The MexUSCan project brought together three international communities and a diverse group of people and organizations. The premise of MexUSCan was unique in several ways and breaks ground on issues such as, partnerships, technology, methodology, and target population. The MexUSCan research project offered a multi-methodological approach designed to examine the well being of youth within the context of economic globalization and trans-nationalism. MexUSCan aimed to join research efforts in the North American countries of Mexico, United States and Canada to better understand the challenges and benefits of being a Latina/o youth in the new millennium.
The MexUSCan project functioned through collaborative work among participant organizations from three metropolitan areas in North America with similar economic, industrial, and population patterns. Originally promoted as a study of the impact of NAFTA on youth well-being, each collaboratory partner preferred to frame the issue as one of a larger change process that involved NAFTA but they were less inclined to attribute the situation of youth in their region as the sole outcome of NAFTA. Collaboratory partners were somewhat passionate about framing the concerns as more inclusive, which immediately drew attention to the importance of an international focus.
While NAFTA ushered in an increased optimism for economic globalization, little attempt was made to monitor the social impact of of this movement on child and youth well being. MexUSCan results focusing on well-being indicators suggest the impact of NAFTA coinciding with other geo-political changes has had negative consequences, particularly on Latino youth. The North American Freet Trade Act (NAFTA) rocked the economic landscape of Mexico, Canada and the United States. Real wages decreased in all three countries, thousands of jobs were lost in Mexico, and US trade deficits increased. These and other changes have had serious consequences for children and youth.
The MexUSCan model had, as critical components of its design, research, public policy and community organizing goals. The process of collecting the necessary data for the target community's socioeconomic analysis presented an opportunity for local community based organizations to engage political, social, church and economic leaders and Latina/o community members - including youth - in public forums to discuss pertinent community affairs. The issues raised consistently focused on common concerns such as housing quality and availability, criminality rate, substance use and abuse, un/employment, and environmental issues such as exposure to hazardous waste, erosion, and air pollution.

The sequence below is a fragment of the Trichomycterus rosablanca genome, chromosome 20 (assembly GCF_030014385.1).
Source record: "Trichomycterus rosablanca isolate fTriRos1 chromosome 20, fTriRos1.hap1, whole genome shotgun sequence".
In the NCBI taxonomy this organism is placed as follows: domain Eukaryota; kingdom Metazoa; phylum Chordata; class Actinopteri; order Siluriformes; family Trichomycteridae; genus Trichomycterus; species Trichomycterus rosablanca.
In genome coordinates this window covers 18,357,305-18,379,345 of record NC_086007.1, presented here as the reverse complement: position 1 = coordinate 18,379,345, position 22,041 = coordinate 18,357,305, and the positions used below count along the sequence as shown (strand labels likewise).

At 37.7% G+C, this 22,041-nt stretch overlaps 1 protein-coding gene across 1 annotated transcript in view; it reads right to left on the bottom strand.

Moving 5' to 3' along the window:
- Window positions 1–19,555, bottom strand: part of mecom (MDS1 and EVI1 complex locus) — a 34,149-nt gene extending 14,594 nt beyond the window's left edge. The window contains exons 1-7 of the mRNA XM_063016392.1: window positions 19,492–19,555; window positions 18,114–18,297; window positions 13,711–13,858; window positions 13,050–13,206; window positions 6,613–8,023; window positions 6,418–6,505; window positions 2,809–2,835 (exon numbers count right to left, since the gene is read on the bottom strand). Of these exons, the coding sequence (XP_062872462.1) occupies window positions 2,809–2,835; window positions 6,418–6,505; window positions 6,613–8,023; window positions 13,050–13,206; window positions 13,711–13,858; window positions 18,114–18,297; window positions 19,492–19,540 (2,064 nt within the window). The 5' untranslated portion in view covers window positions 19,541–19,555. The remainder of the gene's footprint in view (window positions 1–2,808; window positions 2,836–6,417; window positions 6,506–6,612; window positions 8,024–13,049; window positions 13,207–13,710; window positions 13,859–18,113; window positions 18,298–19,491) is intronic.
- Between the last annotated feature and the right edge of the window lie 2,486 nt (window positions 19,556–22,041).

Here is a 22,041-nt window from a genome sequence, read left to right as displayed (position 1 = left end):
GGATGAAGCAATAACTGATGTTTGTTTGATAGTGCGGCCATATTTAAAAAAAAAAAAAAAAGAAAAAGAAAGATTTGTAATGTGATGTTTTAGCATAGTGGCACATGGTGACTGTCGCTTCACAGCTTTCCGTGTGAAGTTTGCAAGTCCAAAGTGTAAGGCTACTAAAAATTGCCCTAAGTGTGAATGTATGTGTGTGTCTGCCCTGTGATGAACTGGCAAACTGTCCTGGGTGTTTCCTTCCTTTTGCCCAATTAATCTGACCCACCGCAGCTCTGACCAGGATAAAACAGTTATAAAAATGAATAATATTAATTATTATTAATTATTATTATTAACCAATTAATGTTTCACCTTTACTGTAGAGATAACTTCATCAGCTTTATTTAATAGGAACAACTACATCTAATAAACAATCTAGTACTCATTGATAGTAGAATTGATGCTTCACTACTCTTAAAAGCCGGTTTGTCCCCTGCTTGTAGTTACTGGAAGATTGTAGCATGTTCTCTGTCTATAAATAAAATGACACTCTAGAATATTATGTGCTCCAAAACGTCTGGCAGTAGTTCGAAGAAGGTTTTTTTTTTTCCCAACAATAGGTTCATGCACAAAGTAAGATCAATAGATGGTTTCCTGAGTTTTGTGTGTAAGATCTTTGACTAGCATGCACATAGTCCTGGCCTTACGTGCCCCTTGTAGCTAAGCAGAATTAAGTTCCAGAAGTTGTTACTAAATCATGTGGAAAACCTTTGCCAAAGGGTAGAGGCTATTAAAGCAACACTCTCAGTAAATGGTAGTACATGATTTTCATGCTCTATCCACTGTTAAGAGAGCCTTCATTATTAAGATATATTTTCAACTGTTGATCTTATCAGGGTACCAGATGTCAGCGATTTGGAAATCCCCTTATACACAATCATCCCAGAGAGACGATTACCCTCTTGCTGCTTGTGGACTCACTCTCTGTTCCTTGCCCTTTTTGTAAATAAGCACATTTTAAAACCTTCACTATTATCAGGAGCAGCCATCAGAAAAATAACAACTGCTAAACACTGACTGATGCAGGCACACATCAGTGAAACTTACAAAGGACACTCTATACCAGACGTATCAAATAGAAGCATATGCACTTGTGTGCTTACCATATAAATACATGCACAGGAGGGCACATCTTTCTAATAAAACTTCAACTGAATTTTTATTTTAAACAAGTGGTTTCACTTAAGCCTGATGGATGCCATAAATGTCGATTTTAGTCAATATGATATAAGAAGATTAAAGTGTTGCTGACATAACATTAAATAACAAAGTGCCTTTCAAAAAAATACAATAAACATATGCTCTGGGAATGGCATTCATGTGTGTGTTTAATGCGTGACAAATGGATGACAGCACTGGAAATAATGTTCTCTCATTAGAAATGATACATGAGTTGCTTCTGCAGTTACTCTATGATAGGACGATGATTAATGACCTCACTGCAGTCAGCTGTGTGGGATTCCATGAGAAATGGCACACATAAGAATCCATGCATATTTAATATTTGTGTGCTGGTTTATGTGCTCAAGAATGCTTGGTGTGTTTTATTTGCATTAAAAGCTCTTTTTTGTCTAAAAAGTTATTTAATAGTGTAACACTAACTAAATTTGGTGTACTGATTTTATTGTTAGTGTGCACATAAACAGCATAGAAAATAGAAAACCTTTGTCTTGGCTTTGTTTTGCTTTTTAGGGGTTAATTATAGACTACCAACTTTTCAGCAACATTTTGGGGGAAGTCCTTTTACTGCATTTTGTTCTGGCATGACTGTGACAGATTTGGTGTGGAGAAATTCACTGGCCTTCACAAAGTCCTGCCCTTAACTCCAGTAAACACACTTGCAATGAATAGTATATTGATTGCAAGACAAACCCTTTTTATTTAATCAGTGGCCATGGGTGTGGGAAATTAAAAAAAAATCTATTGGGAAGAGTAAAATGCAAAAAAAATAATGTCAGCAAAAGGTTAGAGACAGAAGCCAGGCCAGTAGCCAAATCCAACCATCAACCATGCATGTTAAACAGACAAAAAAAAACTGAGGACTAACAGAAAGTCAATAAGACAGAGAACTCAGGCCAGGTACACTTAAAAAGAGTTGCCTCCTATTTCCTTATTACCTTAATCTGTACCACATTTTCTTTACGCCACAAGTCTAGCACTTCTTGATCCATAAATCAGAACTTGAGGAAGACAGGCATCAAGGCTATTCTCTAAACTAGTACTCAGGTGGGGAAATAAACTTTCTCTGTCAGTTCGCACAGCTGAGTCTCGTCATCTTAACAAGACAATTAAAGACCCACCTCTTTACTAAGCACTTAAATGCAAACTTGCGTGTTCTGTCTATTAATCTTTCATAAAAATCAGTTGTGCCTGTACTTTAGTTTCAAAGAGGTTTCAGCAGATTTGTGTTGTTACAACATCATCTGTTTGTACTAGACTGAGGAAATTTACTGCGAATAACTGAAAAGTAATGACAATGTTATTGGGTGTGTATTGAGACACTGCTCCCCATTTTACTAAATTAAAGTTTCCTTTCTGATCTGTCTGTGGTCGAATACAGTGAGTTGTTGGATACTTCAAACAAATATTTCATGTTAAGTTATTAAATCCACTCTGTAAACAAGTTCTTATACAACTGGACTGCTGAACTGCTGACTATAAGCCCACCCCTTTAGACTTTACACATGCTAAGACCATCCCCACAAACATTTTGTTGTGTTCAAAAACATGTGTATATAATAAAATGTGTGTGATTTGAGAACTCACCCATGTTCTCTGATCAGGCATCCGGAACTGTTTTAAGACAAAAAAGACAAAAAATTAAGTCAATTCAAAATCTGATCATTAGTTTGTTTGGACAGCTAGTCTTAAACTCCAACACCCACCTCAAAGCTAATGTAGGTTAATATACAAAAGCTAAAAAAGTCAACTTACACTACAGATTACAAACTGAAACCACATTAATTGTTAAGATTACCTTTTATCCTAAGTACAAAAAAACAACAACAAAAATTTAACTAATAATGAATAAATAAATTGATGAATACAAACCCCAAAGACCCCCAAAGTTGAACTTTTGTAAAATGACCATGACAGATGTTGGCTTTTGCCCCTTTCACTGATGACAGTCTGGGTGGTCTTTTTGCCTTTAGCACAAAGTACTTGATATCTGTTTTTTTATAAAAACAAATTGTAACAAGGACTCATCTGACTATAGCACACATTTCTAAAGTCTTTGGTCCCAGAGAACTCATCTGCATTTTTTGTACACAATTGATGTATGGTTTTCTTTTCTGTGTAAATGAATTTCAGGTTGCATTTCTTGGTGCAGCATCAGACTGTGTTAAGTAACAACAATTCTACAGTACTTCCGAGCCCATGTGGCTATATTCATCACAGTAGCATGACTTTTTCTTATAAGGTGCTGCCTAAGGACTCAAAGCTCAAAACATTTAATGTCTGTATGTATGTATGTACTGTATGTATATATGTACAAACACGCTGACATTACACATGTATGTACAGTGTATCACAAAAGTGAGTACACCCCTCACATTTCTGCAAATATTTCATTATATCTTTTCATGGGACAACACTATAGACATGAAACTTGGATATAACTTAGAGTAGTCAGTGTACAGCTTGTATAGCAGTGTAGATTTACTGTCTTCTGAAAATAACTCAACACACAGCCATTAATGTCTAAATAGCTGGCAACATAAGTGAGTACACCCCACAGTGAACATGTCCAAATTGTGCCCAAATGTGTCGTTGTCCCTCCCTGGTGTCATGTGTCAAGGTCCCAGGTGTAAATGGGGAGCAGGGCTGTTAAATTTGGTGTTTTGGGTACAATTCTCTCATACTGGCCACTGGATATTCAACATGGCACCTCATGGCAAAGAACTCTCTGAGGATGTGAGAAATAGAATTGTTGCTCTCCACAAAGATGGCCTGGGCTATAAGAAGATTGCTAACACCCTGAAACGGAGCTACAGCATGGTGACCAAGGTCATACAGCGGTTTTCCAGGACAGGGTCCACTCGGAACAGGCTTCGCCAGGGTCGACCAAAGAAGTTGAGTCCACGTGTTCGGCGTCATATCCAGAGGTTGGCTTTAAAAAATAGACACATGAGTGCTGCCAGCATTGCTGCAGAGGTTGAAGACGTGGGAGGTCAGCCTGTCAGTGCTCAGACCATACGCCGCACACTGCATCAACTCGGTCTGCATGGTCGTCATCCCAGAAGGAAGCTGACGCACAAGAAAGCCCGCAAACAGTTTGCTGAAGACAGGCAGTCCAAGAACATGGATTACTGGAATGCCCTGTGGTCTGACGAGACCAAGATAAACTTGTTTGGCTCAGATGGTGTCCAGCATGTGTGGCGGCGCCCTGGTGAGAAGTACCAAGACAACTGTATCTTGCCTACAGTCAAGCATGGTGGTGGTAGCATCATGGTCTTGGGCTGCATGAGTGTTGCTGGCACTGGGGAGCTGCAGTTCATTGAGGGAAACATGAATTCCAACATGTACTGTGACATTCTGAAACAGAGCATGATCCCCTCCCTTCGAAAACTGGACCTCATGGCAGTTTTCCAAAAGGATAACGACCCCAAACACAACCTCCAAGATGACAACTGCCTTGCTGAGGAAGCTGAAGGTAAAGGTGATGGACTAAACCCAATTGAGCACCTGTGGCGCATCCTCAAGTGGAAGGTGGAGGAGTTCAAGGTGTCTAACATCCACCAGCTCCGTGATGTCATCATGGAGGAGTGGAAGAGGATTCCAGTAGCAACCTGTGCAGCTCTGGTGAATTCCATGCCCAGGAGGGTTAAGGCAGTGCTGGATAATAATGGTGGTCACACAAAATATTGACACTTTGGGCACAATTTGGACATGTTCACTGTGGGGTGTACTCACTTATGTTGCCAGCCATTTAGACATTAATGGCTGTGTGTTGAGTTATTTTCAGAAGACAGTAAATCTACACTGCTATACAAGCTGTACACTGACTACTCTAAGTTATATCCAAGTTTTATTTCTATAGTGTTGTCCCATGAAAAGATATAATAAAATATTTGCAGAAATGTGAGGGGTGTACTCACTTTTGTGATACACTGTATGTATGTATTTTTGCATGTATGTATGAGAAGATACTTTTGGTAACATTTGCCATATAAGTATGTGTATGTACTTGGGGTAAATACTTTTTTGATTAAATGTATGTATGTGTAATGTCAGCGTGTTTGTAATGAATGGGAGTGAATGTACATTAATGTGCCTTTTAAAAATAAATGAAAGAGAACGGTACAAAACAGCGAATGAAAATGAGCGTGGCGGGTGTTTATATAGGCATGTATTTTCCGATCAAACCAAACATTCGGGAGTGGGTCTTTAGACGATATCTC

In discussions with youth services leaders, MexUSCan found general agreement that the well being of Latino youth has been negatively affected by persistent economic and educational disadvantages. In the three identified metropolitan areas of the study, Toronto, Detroit and Monterrey, the Latino youth were approximately 30% of the Latino population. As an ethnic minority group in Canada and the US, and, a growing factor in Mexico's demographics, youth groups were seemingly victimized by poor social conditions. However, the effects were manifested differently depending in the country of residence and respective socio-economic circumstances. For example, coinciding with the enactment of (NAFTA) and other socio-political changes, youth unemployment in US and Canada and youth labor exploitation in Mexico grew. Under-education and high dropout rates, juvenile crime, poor housing and homelessness, poor health and mental health outcomes, teen pregnancy, and substance / alcohol use and abuse also grew.
In the case of unemployment and youth labor exploitation, Toronto and Detroit steadily reported youth unemployment rates between 35 and 55% among Latino/a youth while in Monterrey, Mexico almost 200,000 youth between the ages of 12 and 19 were reportedly economically active, 17% were under 14 years of age. Sources in the US and Canada were likely to attribute this rate of unemployment to discriminatory practices while in Mexico the factor was thought to be due to the rentability of youth as cheap labor.